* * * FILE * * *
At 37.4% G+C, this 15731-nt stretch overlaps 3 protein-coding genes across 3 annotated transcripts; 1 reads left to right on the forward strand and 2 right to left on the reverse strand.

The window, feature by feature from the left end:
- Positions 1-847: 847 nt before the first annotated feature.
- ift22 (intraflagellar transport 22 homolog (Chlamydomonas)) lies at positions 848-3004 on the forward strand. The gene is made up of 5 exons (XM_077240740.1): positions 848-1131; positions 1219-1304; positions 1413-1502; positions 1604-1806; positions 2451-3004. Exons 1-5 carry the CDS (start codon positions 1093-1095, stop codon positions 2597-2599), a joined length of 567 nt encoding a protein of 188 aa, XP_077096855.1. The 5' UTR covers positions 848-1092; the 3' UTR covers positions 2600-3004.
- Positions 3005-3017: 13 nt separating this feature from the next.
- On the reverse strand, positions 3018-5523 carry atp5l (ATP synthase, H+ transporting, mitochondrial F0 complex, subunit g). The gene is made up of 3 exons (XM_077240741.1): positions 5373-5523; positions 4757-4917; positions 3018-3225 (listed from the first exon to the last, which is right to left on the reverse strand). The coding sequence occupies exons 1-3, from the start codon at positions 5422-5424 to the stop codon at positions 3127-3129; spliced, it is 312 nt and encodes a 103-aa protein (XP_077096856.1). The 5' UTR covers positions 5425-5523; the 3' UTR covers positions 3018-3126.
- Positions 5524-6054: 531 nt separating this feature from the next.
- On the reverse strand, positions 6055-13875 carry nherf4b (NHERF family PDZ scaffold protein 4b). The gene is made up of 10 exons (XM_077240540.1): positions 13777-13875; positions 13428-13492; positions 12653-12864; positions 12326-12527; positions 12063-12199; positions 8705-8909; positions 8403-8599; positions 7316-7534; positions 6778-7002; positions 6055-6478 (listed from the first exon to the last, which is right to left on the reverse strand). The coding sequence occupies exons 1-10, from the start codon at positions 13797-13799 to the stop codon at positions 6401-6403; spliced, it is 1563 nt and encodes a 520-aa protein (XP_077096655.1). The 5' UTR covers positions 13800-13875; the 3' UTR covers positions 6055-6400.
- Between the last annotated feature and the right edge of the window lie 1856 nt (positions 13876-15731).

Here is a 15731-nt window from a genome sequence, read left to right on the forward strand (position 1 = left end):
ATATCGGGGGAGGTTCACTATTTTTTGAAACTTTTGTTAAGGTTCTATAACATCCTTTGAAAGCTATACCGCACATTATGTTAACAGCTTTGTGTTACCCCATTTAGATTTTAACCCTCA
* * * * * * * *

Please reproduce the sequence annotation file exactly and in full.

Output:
At 37.4% G+C, this 15731-nt stretch overlaps 3 protein-coding genes across 3 annotated transcripts; 1 reads left to right on the forward strand and 2 right to left on the reverse strand.

The window, feature by feature from the left end:
- Positions 1-847: 847 nt before the first annotated feature.
- ift22 (intraflagellar transport 22 homolog (Chlamydomonas)) lies at positions 848-3004 on the forward strand. The gene is made up of 5 exons (XM_077240740.1): positions 848-1131; positions 1219-1304; positions 1413-1502; positions 1604-1806; positions 2451-3004. Exons 1-5 carry the CDS (start codon positions 1093-1095, stop codon positions 2597-2599), a joined length of 567 nt encoding a protein of 188 aa, XP_077096855.1. The 5' UTR covers positions 848-1092; the 3' UTR covers positions 2600-3004.
- Positions 3005-3017: 13 nt separating this feature from the next.
- On the reverse strand, positions 3018-5523 carry atp5l (ATP synthase, H+ transporting, mitochondrial F0 complex, subunit g). The gene is made up of 3 exons (XM_077240741.1): positions 5373-5523; positions 4757-4917; positions 3018-3225 (listed from the first exon to the last, which is right to left on the reverse strand). The coding sequence occupies exons 1-3, from the start codon at positions 5422-5424 to the stop codon at positions 3127-3129; spliced, it is 312 nt and encodes a 103-aa protein (XP_077096856.1). The 5' UTR covers positions 5425-5523; the 3' UTR covers positions 3018-3126.
- Positions 5524-6054: 531 nt separating this feature from the next.
- On the reverse strand, positions 6055-13875 carry nherf4b (NHERF family PDZ scaffold protein 4b). The gene is made up of 10 exons (XM_077240540.1): positions 13777-13875; positions 13428-13492; positions 12653-12864; positions 12326-12527; positions 12063-12199; positions 8705-8909; positions 8403-8599; positions 7316-7534; positions 6778-7002; positions 6055-6478 (listed from the first exon to the last, which is right to left on the reverse strand). The coding sequence occupies exons 1-10, from the start codon at positions 13797-13799 to the stop codon at positions 6401-6403; spliced, it is 1563 nt and encodes a 520-aa protein (XP_077096655.1). The 5' UTR covers positions 13800-13875; the 3' UTR covers positions 6055-6400.
- Between the last annotated feature and the right edge of the window lie 1856 nt (positions 13876-15731).

Here is a 15731-nt window from a genome sequence, read left to right on the forward strand (position 1 = left end):
ATATCGGGGGAGGTTCACTATTTTTTGAAACTTTTGTTAAGGTTCTATAACATCCTTTGAAAGCTATACCGCACATTATGTTAACAGCTTTGTGTTACCCCATTTAGATTTTAACCCTCA